There is a new trend in vitamins that doesn't require popping pills. It’s called vitamin infusion, and celebrities like Madonna and Cindy Crawford say they are hooked.
"I haven't had a cold. I haven't had strep. I haven't had anything wrong with me,” says Beth Dail, a vitamin infusion patient.
Beth started intravenous vitamin infusions to combat the fatigue of Lyme’s Disease, but now she says she wants to keep getting the treatment.
"I think it's beneficial for everybody,” says Dail.
According to chiropractic doctor, Craig John, a person’s body only absorbs 15 to 20-percent of oral vitamins. But, with I.V. infusions a person gets 100-percent absorption.
Craig says the infusions can boost energy, strengthen the immune system, protect against disease and speed up muscular repair.
Each vitamin cocktail is personalized for the specific patient, but most are made up of vitamin C, calcium, potassium, magnesium and other trace minerals. Each infusion costs patients about $150.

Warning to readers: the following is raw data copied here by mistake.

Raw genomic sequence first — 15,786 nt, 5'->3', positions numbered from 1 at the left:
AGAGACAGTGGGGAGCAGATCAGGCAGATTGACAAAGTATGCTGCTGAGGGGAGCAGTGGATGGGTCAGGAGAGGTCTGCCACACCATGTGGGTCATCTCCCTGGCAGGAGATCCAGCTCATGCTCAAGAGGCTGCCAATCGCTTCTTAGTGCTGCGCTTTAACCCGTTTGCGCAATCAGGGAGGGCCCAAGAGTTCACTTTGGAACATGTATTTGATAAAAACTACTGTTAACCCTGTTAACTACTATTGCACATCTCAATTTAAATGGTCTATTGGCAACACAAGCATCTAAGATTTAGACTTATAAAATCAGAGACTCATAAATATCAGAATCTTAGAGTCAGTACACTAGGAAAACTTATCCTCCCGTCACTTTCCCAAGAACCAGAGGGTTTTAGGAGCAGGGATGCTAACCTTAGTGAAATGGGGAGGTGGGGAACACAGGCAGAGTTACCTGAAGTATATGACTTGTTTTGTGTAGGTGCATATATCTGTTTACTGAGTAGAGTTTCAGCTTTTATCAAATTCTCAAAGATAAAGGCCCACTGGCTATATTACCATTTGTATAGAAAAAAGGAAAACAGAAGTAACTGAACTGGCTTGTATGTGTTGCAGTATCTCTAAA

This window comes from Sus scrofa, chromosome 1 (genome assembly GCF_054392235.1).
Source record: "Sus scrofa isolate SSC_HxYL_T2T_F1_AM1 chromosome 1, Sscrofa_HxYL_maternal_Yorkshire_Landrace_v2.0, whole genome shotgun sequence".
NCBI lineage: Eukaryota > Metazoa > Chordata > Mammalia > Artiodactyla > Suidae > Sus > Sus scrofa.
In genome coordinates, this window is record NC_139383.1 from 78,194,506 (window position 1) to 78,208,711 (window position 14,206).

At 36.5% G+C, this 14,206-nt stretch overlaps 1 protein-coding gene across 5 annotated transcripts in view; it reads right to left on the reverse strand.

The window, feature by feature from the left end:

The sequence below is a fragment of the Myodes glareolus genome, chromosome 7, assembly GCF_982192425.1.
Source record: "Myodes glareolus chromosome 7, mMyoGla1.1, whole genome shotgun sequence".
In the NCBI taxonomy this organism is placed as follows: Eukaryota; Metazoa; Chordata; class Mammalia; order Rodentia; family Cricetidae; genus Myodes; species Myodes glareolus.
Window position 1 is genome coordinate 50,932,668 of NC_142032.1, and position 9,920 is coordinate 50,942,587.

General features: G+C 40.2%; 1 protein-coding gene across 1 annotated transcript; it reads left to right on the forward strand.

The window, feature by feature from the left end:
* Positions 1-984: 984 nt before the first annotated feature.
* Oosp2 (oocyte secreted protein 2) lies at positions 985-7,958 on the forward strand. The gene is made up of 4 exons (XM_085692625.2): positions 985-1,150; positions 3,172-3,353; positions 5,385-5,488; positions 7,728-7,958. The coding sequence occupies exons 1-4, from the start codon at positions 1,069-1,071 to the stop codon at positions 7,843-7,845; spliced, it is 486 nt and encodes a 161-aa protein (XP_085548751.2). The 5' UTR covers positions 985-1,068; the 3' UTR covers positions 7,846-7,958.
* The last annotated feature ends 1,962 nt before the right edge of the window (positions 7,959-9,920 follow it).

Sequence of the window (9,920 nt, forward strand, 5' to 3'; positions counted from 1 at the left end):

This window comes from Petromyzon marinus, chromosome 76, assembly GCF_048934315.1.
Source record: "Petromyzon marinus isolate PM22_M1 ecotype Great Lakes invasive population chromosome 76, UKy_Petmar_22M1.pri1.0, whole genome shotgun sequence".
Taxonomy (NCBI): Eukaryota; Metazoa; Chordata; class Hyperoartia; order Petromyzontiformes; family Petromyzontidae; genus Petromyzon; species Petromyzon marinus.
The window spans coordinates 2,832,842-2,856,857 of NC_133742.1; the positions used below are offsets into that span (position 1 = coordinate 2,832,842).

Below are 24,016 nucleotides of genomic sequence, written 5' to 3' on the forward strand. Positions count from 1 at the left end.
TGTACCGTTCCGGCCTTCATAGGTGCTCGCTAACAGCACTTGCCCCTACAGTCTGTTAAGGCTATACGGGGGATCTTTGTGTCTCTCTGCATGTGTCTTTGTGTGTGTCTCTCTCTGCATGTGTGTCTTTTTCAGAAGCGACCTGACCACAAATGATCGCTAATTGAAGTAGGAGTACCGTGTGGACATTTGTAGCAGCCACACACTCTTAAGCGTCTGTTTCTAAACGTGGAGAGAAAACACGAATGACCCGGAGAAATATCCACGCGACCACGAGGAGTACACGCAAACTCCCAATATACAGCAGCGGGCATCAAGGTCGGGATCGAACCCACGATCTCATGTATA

Some doctors, like Dr. David Riseberg, are less enthusiastic about infusions and say they are unnecessary.
"I think that if you eat a healthy diet, you can get all the vitamins you need. Intravenous vitamins for a healthy person to me, seems like a waste of money,” says Dr. David Riseberg, a medical oncologist at Mercy Medical Center.
There are also risks associated with the procedure. Doctors say, like any intravenous treatment, bruising, infection and vein inflammation can occur. There is also the chance that the wrong dosage of nutrients could be infused.
Despite these risks, Beth Dail says the infusions have given her energy she did not have before, "Friends and family have just been like what are you doing, you look better."
Vitamin infusions are growing in popularity across the county. They are now offered at many alternative health and wellness centers, and are being used to help patients with conditions like cancer, asthma, fibromyalgia, diabetes and hepatitis.